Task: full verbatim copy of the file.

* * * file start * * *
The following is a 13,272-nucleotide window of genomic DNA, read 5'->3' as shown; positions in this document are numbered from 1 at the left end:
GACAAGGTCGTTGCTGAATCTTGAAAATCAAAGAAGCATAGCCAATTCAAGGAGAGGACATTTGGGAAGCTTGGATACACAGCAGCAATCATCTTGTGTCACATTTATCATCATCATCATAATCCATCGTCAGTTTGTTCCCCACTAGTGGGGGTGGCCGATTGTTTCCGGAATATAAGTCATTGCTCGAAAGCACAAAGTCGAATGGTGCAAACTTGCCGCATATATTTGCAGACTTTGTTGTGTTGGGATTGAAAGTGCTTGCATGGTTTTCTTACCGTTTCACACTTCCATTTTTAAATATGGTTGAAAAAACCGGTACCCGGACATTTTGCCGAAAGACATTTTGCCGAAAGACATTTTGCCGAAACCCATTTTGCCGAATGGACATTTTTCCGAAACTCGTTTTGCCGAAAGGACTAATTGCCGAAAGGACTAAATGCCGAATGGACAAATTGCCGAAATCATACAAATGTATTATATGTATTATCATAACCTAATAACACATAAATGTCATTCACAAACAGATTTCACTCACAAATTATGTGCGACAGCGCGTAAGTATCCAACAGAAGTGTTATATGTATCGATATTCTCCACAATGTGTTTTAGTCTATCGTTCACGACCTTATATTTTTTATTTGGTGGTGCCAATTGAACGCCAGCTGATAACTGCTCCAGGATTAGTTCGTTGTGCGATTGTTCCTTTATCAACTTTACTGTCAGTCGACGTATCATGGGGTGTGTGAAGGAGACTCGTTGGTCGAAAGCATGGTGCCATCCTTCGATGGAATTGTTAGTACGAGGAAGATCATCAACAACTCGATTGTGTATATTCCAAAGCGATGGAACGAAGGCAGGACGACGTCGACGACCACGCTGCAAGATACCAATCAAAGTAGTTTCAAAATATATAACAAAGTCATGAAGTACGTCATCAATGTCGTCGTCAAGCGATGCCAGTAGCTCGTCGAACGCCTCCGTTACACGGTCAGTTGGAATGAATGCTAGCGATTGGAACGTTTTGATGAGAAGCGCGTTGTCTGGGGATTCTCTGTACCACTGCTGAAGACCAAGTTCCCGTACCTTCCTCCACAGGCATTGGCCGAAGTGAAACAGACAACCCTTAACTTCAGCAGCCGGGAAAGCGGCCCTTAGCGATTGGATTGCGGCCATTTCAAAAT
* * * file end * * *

The following is a 13,272-nucleotide window of genomic DNA, read 5'->3' as shown; positions in this document are numbered from 1 at the left end:
GACAAGGTCGTTGCTGAATCTTGAAAATCAAAGAAGCATAGCCAATTCAAGGAGAGGACATTTGGGAAGCTTGGATACACAGCAGCAATCATCTTGTGTCACATTTATCATCATCATCATAATCCATCGTCAGTTTGTTCCCCACTAGTGGGGGTGGCCGATTGTTTCCGGAATATAAGTCATTGCTCGAAAGCACAAAGTCGAATGGTGCAAACTTGCCGCATATATTTGCAGACTTTGTTGTGTTGGGATTGAAAGTGCTTGCATGGTTTTCTTACCGTTTCACACTTCCATTTTTAAATATGGTTGAAAAAACCGGTACCCGGACATTTTGCCGAAAGACATTTTGCCGAAAGACATTTTGCCGAAACCCATTTTGCCGAATGGACATTTTTCCGAAACTCGTTTTGCCGAAAGGACTAATTGCCGAAAGGACTAAATGCCGAATGGACAAATTGCCGAAATCATACAAATGTATTATATGTATTATCATAACCTAATAACACATAAATGTCATTCACAAACAGATTTCACTCACAAATTATGTGCGACAGCGCGTAAGTATCCAACAGAAGTGTTATATGTATCGATATTCTCCACAATGTGTTTTAGTCTATCGTTCACGACCTTATATTTTTTATTTGGTGGTGCCAATTGAACGCCAGCTGATAACTGCTCCAGGATTAGTTCGTTGTGCGATTGTTCCTTTATCAACTTTACTGTCAGTCGACGTATCATGGGGTGTGTGAAGGAGACTCGTTGGTCGAAAGCATGGTGCCATCCTTCGATGGAATTGTTAGTACGAGGAAGATCATCAACAACTCGATTGTGTATATTCCAAAGCGATGGAACGAAGGCAGGACGACGTCGACGACCACGCTGCAAGATACCAATCAAAGTAGTTTCAAAATATATAACAAAGTCATGAAGTACGTCATCAATGTCGTCGTCAAGCGATGCCAGTAGCTCGTCGAACGCCTCCGTTACACGGTCAGTTGGAATGAATGCTAGCGATTGGAACGTTTTGATGAGAAGCGCGTTGTCTGGGGATTCTCTGTACCACTGCTGAAGACCAAGTTCCCGTACCTTCCTCCACAGGCATTGGCCGAAGTGAAACAGACAACCCTTAACTTCAGCAGCCGGGAAAGCGGCCCTTAGCGATTGGATTGCGGCCATTTCAAAAT